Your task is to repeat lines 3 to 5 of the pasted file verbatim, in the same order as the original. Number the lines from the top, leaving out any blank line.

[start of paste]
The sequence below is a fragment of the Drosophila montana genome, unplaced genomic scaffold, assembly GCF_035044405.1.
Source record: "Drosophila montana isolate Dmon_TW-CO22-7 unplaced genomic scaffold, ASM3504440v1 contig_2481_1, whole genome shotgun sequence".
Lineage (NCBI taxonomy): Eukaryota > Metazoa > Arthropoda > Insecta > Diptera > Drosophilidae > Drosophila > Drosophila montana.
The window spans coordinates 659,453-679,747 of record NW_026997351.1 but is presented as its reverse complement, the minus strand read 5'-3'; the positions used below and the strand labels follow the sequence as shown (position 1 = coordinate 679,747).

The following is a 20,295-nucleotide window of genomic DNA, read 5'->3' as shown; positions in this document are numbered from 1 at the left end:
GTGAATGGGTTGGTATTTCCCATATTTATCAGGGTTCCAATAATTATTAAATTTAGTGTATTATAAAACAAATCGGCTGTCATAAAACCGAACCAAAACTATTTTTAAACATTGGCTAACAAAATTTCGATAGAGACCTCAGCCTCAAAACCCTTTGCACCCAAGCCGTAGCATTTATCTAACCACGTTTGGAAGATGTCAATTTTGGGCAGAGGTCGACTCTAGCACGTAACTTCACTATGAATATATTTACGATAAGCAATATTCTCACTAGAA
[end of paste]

Lineage (NCBI taxonomy): Eukaryota > Metazoa > Arthropoda > Insecta > Diptera > Drosophilidae > Drosophila > Drosophila montana.
The window spans coordinates 659,453-679,747 of record NW_026997351.1 but is presented as its reverse complement, the minus strand read 5'-3'; the positions used below and the strand labels follow the sequence as shown (position 1 = coordinate 679,747).

The following is a 20,295-nucleotide window of genomic DNA, read 5'->3' as shown; positions in this document are numbered from 1 at the left end: